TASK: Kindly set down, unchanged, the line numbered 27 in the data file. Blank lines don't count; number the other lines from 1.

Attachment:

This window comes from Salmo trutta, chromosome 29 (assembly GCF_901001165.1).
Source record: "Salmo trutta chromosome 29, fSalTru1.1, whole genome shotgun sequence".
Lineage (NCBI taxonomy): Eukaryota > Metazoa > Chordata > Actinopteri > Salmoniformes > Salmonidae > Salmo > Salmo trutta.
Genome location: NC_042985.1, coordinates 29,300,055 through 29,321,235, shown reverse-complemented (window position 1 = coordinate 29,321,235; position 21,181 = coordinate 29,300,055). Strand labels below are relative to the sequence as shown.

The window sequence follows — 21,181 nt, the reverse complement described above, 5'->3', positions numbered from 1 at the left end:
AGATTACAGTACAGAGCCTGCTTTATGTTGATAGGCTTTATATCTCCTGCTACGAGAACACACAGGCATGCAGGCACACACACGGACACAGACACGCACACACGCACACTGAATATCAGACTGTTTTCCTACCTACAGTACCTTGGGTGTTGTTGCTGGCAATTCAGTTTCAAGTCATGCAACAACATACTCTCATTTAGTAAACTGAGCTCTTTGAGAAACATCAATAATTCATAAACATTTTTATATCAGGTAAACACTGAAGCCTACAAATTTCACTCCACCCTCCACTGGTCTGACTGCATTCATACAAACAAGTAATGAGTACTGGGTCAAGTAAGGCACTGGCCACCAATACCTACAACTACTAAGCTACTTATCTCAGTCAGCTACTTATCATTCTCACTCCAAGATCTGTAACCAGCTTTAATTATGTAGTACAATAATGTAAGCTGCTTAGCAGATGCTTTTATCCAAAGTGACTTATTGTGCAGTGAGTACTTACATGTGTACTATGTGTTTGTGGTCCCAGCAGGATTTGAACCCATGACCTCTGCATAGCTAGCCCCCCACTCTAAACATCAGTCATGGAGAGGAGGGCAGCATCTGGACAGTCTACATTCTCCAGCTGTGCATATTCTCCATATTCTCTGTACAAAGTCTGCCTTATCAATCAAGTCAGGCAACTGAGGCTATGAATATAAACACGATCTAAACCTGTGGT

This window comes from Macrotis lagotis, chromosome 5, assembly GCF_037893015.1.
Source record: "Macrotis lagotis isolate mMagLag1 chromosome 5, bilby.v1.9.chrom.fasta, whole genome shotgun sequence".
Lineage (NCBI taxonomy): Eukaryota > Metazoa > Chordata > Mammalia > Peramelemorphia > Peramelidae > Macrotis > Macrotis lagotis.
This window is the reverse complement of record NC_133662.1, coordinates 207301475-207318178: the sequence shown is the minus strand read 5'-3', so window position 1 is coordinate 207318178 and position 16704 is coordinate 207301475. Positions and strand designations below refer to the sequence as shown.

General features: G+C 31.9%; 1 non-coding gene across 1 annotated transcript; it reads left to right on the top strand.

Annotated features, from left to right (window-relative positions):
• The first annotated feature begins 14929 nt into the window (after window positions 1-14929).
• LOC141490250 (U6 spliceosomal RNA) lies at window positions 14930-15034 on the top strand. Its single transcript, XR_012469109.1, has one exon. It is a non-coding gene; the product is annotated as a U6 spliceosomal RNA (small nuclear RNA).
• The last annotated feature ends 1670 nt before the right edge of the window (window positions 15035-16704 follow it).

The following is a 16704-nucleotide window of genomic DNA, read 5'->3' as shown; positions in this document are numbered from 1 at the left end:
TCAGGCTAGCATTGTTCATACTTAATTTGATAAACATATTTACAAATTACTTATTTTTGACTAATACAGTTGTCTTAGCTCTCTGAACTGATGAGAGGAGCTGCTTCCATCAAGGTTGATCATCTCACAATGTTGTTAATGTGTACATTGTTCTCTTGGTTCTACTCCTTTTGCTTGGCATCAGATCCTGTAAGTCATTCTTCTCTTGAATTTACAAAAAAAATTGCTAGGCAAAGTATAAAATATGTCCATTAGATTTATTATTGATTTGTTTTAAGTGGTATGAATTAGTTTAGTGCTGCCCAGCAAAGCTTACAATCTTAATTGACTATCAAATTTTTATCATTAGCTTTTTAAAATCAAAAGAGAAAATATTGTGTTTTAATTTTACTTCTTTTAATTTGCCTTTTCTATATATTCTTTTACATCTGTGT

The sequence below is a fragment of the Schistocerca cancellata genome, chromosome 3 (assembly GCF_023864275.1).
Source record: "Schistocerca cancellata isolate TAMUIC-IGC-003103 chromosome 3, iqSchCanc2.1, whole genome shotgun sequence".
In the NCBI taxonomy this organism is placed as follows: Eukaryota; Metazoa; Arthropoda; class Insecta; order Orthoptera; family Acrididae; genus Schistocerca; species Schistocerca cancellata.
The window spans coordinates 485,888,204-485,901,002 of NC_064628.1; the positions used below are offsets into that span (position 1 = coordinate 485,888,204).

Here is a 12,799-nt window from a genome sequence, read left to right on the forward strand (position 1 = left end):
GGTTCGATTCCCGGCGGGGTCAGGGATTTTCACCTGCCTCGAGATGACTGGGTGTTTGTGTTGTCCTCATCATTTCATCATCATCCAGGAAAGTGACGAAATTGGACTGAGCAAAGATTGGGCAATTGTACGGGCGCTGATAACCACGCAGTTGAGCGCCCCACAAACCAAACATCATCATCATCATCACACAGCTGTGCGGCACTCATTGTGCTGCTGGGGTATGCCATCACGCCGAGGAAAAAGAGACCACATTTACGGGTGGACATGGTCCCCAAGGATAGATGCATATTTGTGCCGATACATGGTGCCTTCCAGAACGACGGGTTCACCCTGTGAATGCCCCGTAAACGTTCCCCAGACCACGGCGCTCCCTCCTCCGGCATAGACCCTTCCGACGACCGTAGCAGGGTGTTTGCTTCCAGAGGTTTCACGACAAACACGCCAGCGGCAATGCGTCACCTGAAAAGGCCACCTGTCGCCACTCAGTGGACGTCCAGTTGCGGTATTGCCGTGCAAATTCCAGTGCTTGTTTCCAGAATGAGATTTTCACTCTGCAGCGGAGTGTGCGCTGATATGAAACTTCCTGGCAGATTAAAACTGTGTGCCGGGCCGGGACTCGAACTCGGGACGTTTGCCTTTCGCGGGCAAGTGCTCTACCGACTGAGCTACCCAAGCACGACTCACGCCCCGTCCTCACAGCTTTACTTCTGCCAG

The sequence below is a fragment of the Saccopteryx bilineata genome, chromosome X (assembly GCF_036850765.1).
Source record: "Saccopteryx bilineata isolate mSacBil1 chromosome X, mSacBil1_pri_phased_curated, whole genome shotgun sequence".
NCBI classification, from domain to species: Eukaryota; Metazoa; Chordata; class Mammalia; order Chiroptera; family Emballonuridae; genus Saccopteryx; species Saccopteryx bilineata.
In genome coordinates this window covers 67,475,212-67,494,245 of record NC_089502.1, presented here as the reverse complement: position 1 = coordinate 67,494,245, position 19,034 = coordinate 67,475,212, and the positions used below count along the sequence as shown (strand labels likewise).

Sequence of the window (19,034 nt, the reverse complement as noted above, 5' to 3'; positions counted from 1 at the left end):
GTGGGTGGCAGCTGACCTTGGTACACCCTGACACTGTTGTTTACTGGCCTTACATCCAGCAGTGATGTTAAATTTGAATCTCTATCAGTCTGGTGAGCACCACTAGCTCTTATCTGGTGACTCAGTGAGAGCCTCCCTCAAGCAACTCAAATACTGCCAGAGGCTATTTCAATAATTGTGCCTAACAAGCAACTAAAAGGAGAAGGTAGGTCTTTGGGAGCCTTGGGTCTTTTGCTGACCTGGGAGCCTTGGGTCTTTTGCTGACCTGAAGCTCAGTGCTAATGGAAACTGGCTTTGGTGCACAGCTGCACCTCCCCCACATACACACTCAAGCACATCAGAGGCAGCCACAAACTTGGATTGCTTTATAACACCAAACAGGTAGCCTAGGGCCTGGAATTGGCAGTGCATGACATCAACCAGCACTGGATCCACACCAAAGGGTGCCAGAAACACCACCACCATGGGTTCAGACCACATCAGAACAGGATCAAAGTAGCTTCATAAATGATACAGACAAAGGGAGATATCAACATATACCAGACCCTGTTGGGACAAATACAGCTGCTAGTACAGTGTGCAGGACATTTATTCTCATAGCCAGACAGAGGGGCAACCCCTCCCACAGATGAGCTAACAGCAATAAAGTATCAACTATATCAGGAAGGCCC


In genome coordinates this window covers 67,475,212-67,494,245 of record NC_089502.1, presented here as the reverse complement: position 1 = coordinate 67,494,245, position 19,034 = coordinate 67,475,212, and the positions used below count along the sequence as shown (strand labels likewise).